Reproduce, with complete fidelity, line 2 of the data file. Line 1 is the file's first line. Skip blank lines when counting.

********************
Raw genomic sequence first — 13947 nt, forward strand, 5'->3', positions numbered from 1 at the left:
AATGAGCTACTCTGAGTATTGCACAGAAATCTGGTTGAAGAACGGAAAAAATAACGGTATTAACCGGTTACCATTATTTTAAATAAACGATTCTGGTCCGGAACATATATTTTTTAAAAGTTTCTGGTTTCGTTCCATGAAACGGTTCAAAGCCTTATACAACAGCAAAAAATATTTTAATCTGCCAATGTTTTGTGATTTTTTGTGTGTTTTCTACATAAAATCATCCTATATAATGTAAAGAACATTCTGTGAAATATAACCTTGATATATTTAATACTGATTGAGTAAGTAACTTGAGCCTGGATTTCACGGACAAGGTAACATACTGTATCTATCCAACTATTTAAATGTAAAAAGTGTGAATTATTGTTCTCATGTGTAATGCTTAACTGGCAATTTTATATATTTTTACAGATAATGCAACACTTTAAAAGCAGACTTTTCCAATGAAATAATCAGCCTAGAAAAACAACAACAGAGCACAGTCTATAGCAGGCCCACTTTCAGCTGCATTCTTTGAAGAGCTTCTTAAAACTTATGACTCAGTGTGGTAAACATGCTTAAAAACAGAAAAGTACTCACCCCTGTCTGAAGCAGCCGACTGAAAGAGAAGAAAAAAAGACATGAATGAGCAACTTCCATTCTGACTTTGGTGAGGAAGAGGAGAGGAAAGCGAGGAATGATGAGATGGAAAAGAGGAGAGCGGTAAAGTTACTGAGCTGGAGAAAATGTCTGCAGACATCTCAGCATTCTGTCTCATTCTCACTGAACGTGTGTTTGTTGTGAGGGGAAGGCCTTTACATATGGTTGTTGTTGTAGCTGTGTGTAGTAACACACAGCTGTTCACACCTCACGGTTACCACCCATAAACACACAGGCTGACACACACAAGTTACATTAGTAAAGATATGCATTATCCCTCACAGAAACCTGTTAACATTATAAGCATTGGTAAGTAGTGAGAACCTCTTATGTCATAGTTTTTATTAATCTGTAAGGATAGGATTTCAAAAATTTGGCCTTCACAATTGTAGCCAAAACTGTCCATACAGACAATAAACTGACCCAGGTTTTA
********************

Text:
AATGAGCTACTCTGAGTATTGCACAGAAATCTGGTTGAAGAACGGAAAAAATAACGGTATTAACCGGTTACCATTATTTTAAATAAACGATTCTGGTCCGGAACATATATTTTTTAAAAGTTTCTGGTTTCGTTCCATGAAACGGTTCAAAGCCTTATACAACAGCAAAAAATATTTTAATCTGCCAATGTTTTGTGATTTTTTGTGTGTTTTCTACATAAAATCATCCTATATAATGTAAAGAACATTCTGTGAAATATAACCTTGATATATTTAATACTGATTGAGTAAGTAACTTGAGCCTGGATTTCACGGACAAGGTAACATACTGTATCTATCCAACTATTTAAATGTAAAAAGTGTGAATTATTGTTCTCATGTGTAATGCTTAACTGGCAATTTTATATATTTTTACAGATAATGCAACACTTTAAAAGCAGACTTTTCCAATGAAATAATCAGCCTAGAAAAACAACAACAGAGCACAGTCTATAGCAGGCCCACTTTCAGCTGCATTCTTTGAAGAGCTTCTTAAAACTTATGACTCAGTGTGGTAAACATGCTTAAAAACAGAAAAGTACTCACCCCTGTCTGAAGCAGCCGACTGAAAGAGAAGAAAAAAAGACATGAATGAGCAACTTCCATTCTGACTTTGGTGAGGAAGAGGAGAGGAAAGCGAGGAATGATGAGATGGAAAAGAGGAGAGCGGTAAAGTTACTGAGCTGGAGAAAATGTCTGCAGACATCTCAGCATTCTGTCTCATTCTCACTGAACGTGTGTTTGTTGTGAGGGGAAGGCCTTTACATATGGTTGTTGTTGTAGCTGTGTGTAGTAACACACAGCTGTTCACACCTCACGGTTACCACCCATAAACACACAGGCTGACACACACAAGTTACATTAGTAAAGATATGCATTATCCCTCACAGAAACCTGTTAACATTATAAGCATTGGTAAGTAGTGAGAACCTCTTATGTCATAGTTTTTATTAATCTGTAAGGATAGGATTTCAAAAATTTGGCCTTCACAATTGTAGCCAAAACTGTCCATACAGACAATAAACTGACCCAGGTTTTA